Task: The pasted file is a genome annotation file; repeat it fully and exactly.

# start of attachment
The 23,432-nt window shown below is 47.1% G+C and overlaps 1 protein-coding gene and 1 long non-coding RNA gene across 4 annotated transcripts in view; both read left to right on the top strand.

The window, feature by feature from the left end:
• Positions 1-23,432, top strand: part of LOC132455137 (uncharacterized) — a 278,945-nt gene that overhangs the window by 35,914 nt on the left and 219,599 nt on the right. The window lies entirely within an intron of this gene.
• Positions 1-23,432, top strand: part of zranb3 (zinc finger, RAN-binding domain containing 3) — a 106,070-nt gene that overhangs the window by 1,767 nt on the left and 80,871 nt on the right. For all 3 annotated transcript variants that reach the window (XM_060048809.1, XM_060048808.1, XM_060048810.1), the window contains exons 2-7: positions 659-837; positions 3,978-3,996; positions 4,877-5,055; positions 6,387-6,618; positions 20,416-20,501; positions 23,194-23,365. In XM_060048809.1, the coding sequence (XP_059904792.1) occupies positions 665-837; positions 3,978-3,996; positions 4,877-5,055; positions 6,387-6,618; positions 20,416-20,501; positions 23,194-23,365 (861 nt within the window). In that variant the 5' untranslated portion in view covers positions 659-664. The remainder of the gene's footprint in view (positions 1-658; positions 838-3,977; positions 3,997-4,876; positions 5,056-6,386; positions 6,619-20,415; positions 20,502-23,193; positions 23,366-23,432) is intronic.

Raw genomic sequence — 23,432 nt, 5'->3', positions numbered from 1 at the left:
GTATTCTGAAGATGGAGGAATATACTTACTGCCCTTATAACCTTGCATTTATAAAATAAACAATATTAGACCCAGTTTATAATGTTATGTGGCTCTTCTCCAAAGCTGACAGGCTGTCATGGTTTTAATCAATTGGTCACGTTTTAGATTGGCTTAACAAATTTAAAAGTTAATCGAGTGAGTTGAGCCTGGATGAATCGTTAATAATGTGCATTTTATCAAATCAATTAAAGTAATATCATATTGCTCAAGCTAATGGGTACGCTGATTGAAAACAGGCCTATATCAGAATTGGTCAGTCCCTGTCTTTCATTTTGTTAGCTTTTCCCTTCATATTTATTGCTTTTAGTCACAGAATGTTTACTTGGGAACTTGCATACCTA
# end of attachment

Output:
The 23,432-nt window shown below is 47.1% G+C and overlaps 1 protein-coding gene and 1 long non-coding RNA gene across 4 annotated transcripts in view; both read left to right on the top strand.

The window, feature by feature from the left end:
• Positions 1-23,432, top strand: part of LOC132455137 (uncharacterized) — a 278,945-nt gene that overhangs the window by 35,914 nt on the left and 219,599 nt on the right. The window lies entirely within an intron of this gene.
• Positions 1-23,432, top strand: part of zranb3 (zinc finger, RAN-binding domain containing 3) — a 106,070-nt gene that overhangs the window by 1,767 nt on the left and 80,871 nt on the right. For all 3 annotated transcript variants that reach the window (XM_060048809.1, XM_060048808.1, XM_060048810.1), the window contains exons 2-7: positions 659-837; positions 3,978-3,996; positions 4,877-5,055; positions 6,387-6,618; positions 20,416-20,501; positions 23,194-23,365. In XM_060048809.1, the coding sequence (XP_059904792.1) occupies positions 665-837; positions 3,978-3,996; positions 4,877-5,055; positions 6,387-6,618; positions 20,416-20,501; positions 23,194-23,365 (861 nt within the window). In that variant the 5' untranslated portion in view covers positions 659-664. The remainder of the gene's footprint in view (positions 1-658; positions 838-3,977; positions 3,997-4,876; positions 5,056-6,386; positions 6,619-20,415; positions 20,502-23,193; positions 23,366-23,432) is intronic.

Raw genomic sequence — 23,432 nt, 5'->3', positions numbered from 1 at the left:
GTATTCTGAAGATGGAGGAATATACTTACTGCCCTTATAACCTTGCATTTATAAAATAAACAATATTAGACCCAGTTTATAATGTTATGTGGCTCTTCTCCAAAGCTGACAGGCTGTCATGGTTTTAATCAATTGGTCACGTTTTAGATTGGCTTAACAAATTTAAAAGTTAATCGAGTGAGTTGAGCCTGGATGAATCGTTAATAATGTGCATTTTATCAAATCAATTAAAGTAATATCATATTGCTCAAGCTAATGGGTACGCTGATTGAAAACAGGCCTATATCAGAATTGGTCAGTCCCTGTCTTTCATTTTGTTAGCTTTTCCCTTCATATTTATTGCTTTTAGTCACAGAATGTTTACTTGGGAACTTGCATACCTA